There is power and history within a number, so how do some of our athletes choose theirs?
By Josh Chaskes
Chicago Bulls, number 23.
New England Patriots, number 12.
FC Barcelona, number 10.
They are so much more than shirts with numbers on the back. They evoke images of not just jerseys but people, places, and iconic moments that many sports fans will never forget.
That’s the power of a number. It can define an athlete throughout their entire career, and possibly even after retirement. However, the reasons behind the jersey numbers we see can vary.
In soccer, the numbers have positional significance. A playmaking winger or midfielder fulfills the number ten role while a clinical, goal scoring striker might be described as a true number nine. Northeastern men’s soccer’s number nine and last season’s leading scorer, redshirt sophomore Timothy Ennin, believes he fits the bill, while adding some other attributes.
“I guess I have a mix of the number nine role, with holding up and making runs in behind, and then taking guys 1-v-1 on the wing,” Ennin said, “so it makes up both those roles, nine and then seven or eleven.”
Some players stick with the same jersey number all their lives, but Ennin only received the number nine upon coming to Northeastern. He doesn’t have a personal connection to it, but it can still be a motivating factor.
“I guess it comes with a purpose,” he said, “Knowing that I have that number on the back, I get the drive to keep getting better… I’ve got to keep improving to help the team out.”
Senior defender and teammate Adama Kaba doesn’t represent the position his number eight jersey normally stands for, generally that of an industrious box-to-box midfielder. He now plays as a right back, usually represented by the number two, and while he may have the skillset to play the number eight role, he’s happy with his current position.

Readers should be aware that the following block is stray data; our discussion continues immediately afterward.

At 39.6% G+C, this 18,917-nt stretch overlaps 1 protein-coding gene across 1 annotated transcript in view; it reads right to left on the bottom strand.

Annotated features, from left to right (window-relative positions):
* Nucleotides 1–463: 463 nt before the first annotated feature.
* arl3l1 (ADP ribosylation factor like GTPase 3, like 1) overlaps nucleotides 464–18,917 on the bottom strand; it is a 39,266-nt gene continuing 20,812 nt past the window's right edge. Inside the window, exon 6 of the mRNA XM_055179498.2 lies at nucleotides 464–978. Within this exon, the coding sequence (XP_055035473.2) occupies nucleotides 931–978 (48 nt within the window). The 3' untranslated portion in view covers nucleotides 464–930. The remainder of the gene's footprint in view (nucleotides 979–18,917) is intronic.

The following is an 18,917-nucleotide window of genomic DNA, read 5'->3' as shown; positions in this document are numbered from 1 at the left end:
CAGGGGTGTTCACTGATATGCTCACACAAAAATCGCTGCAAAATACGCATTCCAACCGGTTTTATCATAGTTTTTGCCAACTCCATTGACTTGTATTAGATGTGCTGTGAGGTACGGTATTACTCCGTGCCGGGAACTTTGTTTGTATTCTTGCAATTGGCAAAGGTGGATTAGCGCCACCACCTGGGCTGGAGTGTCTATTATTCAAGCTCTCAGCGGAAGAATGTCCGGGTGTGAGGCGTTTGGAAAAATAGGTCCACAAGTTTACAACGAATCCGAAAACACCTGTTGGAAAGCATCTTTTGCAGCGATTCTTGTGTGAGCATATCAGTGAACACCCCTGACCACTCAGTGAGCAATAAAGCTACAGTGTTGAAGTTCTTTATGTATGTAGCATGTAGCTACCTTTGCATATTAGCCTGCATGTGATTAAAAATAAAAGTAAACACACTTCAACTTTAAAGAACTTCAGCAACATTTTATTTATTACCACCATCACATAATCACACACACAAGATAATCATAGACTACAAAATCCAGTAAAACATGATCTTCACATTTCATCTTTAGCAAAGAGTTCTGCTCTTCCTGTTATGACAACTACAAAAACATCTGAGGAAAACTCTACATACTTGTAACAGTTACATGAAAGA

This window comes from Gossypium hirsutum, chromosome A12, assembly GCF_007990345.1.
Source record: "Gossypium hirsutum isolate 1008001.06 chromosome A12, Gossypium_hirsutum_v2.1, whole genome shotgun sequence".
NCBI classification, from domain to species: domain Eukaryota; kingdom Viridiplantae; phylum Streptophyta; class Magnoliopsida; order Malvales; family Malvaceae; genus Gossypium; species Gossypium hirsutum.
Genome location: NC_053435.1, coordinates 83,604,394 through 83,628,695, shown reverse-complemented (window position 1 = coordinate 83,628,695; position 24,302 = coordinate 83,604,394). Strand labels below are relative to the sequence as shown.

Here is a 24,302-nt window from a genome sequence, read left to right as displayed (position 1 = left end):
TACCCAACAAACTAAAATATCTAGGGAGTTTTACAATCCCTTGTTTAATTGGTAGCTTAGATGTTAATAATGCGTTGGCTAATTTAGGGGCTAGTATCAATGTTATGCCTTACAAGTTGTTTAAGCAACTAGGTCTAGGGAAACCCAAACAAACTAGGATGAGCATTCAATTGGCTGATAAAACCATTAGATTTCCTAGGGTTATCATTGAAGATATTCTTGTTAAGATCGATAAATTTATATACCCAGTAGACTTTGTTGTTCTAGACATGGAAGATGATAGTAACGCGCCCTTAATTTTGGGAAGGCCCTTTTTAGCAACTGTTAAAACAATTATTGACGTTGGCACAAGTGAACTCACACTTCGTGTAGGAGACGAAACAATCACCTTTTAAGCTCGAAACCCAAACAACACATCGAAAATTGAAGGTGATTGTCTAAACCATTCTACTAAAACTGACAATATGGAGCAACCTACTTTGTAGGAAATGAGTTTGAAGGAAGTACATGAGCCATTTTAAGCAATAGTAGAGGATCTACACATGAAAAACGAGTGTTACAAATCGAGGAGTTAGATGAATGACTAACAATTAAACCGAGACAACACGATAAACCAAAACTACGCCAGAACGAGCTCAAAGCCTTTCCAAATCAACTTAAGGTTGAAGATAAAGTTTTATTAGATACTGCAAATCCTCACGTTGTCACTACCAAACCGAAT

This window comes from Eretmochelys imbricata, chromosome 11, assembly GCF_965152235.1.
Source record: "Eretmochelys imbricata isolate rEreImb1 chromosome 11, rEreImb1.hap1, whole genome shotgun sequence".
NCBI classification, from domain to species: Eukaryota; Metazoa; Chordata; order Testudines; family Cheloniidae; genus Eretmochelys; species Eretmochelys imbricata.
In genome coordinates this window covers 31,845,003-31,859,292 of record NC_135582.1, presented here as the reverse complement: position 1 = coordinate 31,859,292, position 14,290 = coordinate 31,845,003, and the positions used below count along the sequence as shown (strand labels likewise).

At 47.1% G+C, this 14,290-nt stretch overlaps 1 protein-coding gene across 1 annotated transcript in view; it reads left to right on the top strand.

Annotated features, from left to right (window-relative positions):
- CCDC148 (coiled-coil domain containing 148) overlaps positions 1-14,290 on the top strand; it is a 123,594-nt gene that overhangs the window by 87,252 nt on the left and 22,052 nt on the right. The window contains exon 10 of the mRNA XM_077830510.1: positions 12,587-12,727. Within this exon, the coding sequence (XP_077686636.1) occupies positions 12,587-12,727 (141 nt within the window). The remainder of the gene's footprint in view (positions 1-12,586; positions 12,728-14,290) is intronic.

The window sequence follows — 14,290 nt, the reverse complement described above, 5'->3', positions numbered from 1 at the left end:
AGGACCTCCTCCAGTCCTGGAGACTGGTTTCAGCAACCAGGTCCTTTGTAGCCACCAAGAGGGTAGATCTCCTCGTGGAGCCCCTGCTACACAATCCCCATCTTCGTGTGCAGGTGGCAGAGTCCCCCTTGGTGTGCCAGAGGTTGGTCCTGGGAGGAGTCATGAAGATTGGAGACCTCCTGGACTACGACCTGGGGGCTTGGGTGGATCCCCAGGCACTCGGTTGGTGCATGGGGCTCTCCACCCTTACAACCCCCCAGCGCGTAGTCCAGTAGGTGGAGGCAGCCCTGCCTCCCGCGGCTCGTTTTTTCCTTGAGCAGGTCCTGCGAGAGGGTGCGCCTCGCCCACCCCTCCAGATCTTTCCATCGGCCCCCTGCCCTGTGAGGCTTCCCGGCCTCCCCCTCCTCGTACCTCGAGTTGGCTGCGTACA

“I wasn’t scoring as much in college so coming back to defense was a new position for me,” he said, “but I think it was good because of what I have in terms of my abilities.”
Kaba knows that jersey number and position, while they can overlap, don’t need to be joined at the hip as they may have been half a century ago.
Sometimes, what leads a player to a number might be just a cosmic coincidence. Freshman field hockey goalkeeper Sydney Rusnock has worn the number seven throughout her life, as it seems to be inexplicably tied to her.
Fittingly, she’s had the number since 7th grade, as that was the age when teams started allowing their players to pick numbers. The number became a kind of on-field identity for her, and she still has her high school number seven jersey. However, when coming to Northeastern, the number wasn’t available. How did Rusnock respond? She decided to wear it twice.
“2 to about 30 are reserved for the field players, so… 7 was actually available, but one of the other freshmen in my class who’s a field player got that number,” Rusnock said, “I was like, ‘Ok then, why not just be 77?’”
And so the story continues.
Most sports are team-oriented, but numbers help athletes carve out and retain their own identity within a team. They’re a small form of self-expression within the universal team uniform. By making a number their own, athletes can both blend in and set themselves apart, and possibly even become legends, adding their own jersey to all the iconic ones that came before.